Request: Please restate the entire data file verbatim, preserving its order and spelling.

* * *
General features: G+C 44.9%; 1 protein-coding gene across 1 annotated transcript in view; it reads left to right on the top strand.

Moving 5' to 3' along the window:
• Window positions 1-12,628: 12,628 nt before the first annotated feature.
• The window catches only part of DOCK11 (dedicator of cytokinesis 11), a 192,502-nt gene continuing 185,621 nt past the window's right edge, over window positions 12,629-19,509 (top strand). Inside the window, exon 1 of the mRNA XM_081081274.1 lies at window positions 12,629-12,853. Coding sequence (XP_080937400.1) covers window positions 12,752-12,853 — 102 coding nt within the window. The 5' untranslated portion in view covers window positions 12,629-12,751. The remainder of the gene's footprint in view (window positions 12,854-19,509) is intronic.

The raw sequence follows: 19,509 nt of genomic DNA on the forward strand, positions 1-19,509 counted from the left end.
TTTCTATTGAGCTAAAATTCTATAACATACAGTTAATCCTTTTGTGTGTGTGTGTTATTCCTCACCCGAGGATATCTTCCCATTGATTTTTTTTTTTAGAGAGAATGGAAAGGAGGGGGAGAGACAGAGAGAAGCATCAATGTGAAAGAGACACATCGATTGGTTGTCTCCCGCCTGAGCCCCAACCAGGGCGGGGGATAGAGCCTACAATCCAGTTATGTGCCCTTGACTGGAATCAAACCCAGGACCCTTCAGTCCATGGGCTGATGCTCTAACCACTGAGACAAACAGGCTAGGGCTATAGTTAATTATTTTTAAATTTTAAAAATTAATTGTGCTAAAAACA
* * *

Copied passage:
General features: G+C 44.9%; 1 protein-coding gene across 1 annotated transcript in view; it reads left to right on the top strand.

Moving 5' to 3' along the window:
• Window positions 1-12,628: 12,628 nt before the first annotated feature.
• The window catches only part of DOCK11 (dedicator of cytokinesis 11), a 192,502-nt gene continuing 185,621 nt past the window's right edge, over window positions 12,629-19,509 (top strand). Inside the window, exon 1 of the mRNA XM_081081274.1 lies at window positions 12,629-12,853. Coding sequence (XP_080937400.1) covers window positions 12,752-12,853 — 102 coding nt within the window. The 5' untranslated portion in view covers window positions 12,629-12,751. The remainder of the gene's footprint in view (window positions 12,854-19,509) is intronic.

The raw sequence follows: 19,509 nt of genomic DNA on the forward strand, positions 1-19,509 counted from the left end.
TTTCTATTGAGCTAAAATTCTATAACATACAGTTAATCCTTTTGTGTGTGTGTGTTATTCCTCACCCGAGGATATCTTCCCATTGATTTTTTTTTTTAGAGAGAATGGAAAGGAGGGGGAGAGACAGAGAGAAGCATCAATGTGAAAGAGACACATCGATTGGTTGTCTCCCGCCTGAGCCCCAACCAGGGCGGGGGATAGAGCCTACAATCCAGTTATGTGCCCTTGACTGGAATCAAACCCAGGACCCTTCAGTCCATGGGCTGATGCTCTAACCACTGAGACAAACAGGCTAGGGCTATAGTTAATTATTTTTAAATTTTAAAAATTAATTGTGCTAAAAACA